Reciprocating Compressor System


TT10K Used to Identify Cause of Coupling Failure in Motor Driven Reciprocating Compressor System

Weeks after commissioning, a compressor unit tripped on high motor vibration. Upon inspection, cracks were found in the center piece of the coupling indicating a possible torsional vibration problem.

This image shows cracks in a compressor unit and where a torque monitoring device was installed to monitor vibration.

The unit consisted of a 3150 HP induction motor operating at 894 RPM, shim pack coupling, flywheel, and 4-throw reciprocating compressor. Full load torque (FLT) of the motor was 222,000 in-lb. After the coupling was repaired, a Binsfeld TorqueTrak TT10K system and a Micro-Measurements strain gage were installed on the motor shaft to measure both transmitted (average) torque and dynamic (alternating) torque.

Peak torque of more than 450% of FLT was initially found with the compressor loaded, which is considered excessive even for reciprocating machinery. However, the signal appeared clipped so the unit was shut down to adjust the transmitter. It is important to check the time wave forms for flat spots, spikes, drop - outs, etc. to ensure good data collection.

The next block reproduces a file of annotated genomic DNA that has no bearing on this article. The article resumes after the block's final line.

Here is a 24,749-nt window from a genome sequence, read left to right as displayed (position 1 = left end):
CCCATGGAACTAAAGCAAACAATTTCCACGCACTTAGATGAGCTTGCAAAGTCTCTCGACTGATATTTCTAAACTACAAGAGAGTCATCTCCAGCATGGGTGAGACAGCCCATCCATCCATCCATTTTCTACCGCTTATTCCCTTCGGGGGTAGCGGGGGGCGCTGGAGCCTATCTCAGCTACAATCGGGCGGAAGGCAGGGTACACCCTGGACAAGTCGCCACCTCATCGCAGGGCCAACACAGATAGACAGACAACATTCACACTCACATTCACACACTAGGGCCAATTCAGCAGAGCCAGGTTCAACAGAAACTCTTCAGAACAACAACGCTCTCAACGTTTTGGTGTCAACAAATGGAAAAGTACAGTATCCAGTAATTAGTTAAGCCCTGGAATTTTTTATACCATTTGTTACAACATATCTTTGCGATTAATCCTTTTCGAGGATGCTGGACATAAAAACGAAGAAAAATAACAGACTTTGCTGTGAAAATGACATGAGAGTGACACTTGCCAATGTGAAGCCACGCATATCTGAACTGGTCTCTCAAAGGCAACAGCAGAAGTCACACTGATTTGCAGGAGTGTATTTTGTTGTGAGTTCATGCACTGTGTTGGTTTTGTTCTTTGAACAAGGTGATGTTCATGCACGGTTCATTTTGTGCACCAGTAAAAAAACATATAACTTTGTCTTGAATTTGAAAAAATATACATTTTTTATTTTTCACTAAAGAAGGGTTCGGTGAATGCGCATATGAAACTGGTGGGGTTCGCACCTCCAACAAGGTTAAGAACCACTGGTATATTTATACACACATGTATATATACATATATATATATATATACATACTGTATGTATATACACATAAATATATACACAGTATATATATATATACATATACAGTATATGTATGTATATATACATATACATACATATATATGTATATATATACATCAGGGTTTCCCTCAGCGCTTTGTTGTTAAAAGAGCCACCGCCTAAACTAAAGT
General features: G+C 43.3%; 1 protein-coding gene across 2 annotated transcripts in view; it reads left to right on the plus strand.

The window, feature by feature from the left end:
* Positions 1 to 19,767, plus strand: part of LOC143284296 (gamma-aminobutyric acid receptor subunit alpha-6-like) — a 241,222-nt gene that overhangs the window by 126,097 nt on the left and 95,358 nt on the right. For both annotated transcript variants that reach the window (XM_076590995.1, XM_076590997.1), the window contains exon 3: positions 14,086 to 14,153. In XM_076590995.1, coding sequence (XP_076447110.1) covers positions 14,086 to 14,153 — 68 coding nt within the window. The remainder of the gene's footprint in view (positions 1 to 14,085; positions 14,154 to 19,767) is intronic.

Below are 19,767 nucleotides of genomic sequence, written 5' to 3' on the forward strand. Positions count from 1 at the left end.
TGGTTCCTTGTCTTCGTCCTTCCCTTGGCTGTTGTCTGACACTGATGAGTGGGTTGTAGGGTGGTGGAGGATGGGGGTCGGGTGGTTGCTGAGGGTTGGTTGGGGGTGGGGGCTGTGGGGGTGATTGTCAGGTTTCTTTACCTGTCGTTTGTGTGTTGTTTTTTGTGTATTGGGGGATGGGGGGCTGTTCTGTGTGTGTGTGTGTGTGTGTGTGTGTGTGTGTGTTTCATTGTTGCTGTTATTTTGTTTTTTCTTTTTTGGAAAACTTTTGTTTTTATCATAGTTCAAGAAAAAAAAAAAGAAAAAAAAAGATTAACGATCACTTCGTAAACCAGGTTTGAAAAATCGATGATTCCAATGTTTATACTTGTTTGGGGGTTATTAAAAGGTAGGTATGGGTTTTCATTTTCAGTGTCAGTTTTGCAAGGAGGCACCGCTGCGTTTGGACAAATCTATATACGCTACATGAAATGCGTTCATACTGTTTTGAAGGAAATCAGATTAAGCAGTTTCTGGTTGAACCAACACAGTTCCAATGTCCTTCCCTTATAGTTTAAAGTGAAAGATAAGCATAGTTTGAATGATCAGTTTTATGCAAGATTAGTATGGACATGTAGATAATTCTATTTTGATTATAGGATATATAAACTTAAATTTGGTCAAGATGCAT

Binsfeld includes a convenient remote control that allows easy changing of settings such as channel and gain. Without any soldering of pads, the remote was used to quickly switch the gain from 4000 to 2000. The unit was re-started and the maximum torque was actually 630% of FLT (1,400,000 / 222,000= 6.3).

This graph highlights torque over time, provides the data engineers need to pinpoint, and prevent, compressor unit failures.

One engineer questioned the calibration since the torque readings were extremely high. Further comparison with other measurements such as motor current and cylinder pressures verified correct horsepower and that the Binsfeld system was accurate. In addition, the remote had been used to perform built-in shunt calibration during installation of the TT10K to check for proper scale factor.

The high torque exceeded the coupling manufacturer’s allowable limits and caused the failure. The first torsional natural frequency (TNF) was coincident with 5× running speed, which greatly amplified the dynamic torque (AF ˜ 80). For a reliable system, the TNF should have a separation margin (SM) from significant compressor harmonics. API recommends a SM of 10% if possible.

The compressor manufacturer offers “detuners” or internal flywheels that can be bolted onto the crankshaft. This compressor frame can accommodate three detuners, which were promptly ordered from the factory and express shipped to the site. Within a few days the modified compressor unit was re-tested. Strain gage measurements confirmed that this additional inertia lowered the first TNF from 75 Hz to 71 Hz (now 5% below 5× running speed) thus reducing the torque amplitude at that harmonic. The torque levels are now considered acceptable.

This image from a toque monitoring solution shows dynamic torque and frequency to provide clarity on potential problems.

By Troy Feese, P.E. Engineering Dynamics Incorporated - San Antonio, Texas, USA

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